What I can't feel or see is that one of the ropes is slowly fraying at the top--fiber after fiber breaking under the strain of my weight. It won't hold forever. If I will let go of that other rope and devote all my strength to the sure and solid one--the one anchored in the Rock that is my Savior--I can wrap my entire body around it. I can grip it with both hands, forearms pulled securely against it. I can hold it right next to my whole body, twist my legs around it, even use my feet for extra traction. If one hand gets tired, I can let go and shake it out while the rest of me holds tight. And if I grow weary and start to slip, I will not freefall into the chasm below the ropes—I will simply slide down this one rope a bit. Even if my strength should fail and I slide all the way down—there is a steadfast knot tied at the bottom, massive, firm enough to stand on. In the end, it will hold me.

Monday, October 02, 2017

Fresh Starts and New Beginnings

Hey, so. If GoDaddy is going to keep billing me for this domain name, I should maybe use it, huh?

I don't really know what happened to this space. Well, I mean, I sort of do.


I spent nine months devoting most of my energy (mental, physical, emotional, spiritual) to carrying her in a 35-year-old body that does NOT do pregnancy well.


And then I've spent the last five months figuring out how to settle back into a season of life I've not seen in a long, long time.


My days are once again full of nursing and diapers, tummy time and babywearing, walks with a stroller and troubleshooting fussing and trying to catch a quick nap. Only this time around, they're also filled with listening to a beginning reader, signing math homework, driving to piano lessons and soccer practice. It's hard to find time or space to think my own thoughts, much less write them down. Especially when I'm desperately rusty, having all but forgotten how.

Today I have a babysitter. Three whole hours of a friend's homeschooled teenage daughter entertaining my baby so I can do whatever I want. Ha. Of course "whatever I want" looks like being paralyzed with anxiety about how best to use the three hours, knowing the time will fly by. It looks like fighting rejected insurance claims, calling orthodontists, attempting to summit Mount Laundry, and stressing about whether I'm going to end up paying the babysitter to be here while Miriam sleeps.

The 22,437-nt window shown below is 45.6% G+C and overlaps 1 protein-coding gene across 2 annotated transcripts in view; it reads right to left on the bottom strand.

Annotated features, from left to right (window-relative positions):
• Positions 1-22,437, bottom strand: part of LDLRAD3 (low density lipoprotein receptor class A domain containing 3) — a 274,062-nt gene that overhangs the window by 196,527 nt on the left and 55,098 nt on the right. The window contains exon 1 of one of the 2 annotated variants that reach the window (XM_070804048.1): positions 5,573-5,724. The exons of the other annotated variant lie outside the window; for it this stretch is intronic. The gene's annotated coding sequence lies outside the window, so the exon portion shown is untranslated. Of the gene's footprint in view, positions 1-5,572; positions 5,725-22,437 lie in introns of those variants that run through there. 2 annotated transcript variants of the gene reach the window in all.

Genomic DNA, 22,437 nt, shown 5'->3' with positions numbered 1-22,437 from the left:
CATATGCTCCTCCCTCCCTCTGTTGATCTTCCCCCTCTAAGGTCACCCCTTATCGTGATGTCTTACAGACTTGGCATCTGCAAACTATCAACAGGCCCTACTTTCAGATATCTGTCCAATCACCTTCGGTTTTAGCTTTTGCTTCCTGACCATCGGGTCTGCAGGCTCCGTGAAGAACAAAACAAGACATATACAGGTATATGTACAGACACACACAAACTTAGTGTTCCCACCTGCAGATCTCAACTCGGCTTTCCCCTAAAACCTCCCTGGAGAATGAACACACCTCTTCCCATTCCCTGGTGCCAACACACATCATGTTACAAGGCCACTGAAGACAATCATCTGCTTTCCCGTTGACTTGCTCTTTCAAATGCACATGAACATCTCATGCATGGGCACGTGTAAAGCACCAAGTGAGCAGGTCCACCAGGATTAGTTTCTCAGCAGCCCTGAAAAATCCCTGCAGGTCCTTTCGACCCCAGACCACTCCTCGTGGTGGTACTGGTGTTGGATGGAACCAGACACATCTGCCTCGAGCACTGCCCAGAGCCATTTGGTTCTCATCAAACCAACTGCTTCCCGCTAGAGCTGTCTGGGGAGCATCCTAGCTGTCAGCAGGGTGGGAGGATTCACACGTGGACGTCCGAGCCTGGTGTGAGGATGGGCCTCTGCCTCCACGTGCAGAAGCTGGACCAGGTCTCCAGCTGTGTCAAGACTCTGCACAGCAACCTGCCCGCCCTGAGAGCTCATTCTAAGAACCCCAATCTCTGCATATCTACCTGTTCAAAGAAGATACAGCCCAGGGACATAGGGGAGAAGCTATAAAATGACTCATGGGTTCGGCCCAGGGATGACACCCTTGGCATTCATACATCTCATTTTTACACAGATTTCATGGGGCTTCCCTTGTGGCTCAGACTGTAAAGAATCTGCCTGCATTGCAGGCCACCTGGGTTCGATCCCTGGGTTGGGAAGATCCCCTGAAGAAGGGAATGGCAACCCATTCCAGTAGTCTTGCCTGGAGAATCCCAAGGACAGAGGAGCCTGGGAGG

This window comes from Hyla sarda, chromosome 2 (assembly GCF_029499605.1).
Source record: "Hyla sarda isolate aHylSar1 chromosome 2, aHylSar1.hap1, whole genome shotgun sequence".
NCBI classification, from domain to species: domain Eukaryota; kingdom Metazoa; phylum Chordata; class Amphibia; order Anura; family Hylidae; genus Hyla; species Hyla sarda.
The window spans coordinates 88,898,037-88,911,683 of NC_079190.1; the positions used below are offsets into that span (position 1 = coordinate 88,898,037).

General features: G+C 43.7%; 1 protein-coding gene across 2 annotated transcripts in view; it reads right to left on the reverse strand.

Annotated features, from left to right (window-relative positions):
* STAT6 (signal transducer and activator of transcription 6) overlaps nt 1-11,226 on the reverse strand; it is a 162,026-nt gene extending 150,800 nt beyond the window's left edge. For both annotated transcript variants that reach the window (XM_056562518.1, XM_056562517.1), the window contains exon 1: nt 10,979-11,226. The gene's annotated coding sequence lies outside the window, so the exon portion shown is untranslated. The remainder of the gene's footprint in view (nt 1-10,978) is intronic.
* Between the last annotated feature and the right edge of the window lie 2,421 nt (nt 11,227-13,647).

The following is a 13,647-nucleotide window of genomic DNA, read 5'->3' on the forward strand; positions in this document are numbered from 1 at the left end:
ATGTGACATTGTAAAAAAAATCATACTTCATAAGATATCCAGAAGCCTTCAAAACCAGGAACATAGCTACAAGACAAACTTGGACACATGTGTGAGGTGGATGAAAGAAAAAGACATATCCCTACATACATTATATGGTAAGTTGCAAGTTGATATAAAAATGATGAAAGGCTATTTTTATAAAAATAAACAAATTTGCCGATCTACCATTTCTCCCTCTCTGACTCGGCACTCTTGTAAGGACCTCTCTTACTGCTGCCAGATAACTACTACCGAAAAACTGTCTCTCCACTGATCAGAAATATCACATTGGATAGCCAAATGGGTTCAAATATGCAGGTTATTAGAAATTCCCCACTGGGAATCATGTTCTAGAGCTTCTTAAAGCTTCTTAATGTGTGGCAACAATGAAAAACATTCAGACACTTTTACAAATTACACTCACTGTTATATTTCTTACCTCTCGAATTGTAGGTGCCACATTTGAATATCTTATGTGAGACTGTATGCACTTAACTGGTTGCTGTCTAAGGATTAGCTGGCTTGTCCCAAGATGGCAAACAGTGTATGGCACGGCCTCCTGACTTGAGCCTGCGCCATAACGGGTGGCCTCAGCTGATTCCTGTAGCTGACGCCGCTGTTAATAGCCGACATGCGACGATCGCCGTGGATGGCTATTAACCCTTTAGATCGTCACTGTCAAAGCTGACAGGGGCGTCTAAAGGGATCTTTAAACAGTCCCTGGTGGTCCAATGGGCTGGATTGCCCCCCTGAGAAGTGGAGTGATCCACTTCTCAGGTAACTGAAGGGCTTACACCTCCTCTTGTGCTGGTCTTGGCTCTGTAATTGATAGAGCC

But, at least today, it also looks like sitting down to a blank screen and a blinking cursor and trying to remember how to do this writing thing. Let's be honest: this blog was dying a long, slow death for quite some time before Miss Miriam arrived on the scene. And yet, as a much-beloved writing professor reminded me years ago: "Thankfully, we are people of the resurrection!"

Just yesterday I came across this incredibly timely and encouraging post by Rebecca Reynolds at Thistle and Toad. She concludes:
...Now and then I can write an encouraging post for five people--or I can write a post for one person who is struggling.
I can wait to post until I have something important to say.
I can let the gospel apply small. I can let God be God and trust Him to place my labors in the context that is most useful to him.
I can live small then smaller still, encouraging my readers to do the same.  
I can do all this because the gift of writing doesn't offer an identity that springs into being with a publishing contract, or with a following in the 100’s of thousands. Writing well is simply a tool to utilize in the context of an identity that was secured long ago by the work of Jesus. We have nothing to earn; we have only to wake up each morning and say, "In every small step I take, Thy will be done."

So here's to fresh starts. Here's to tiny baby steps, the smallest of efforts in the right direction. Here's to awkwardness and imperfection and muscling through the anxiety to get something, anything, on the page. Hopefully I'll be back soon.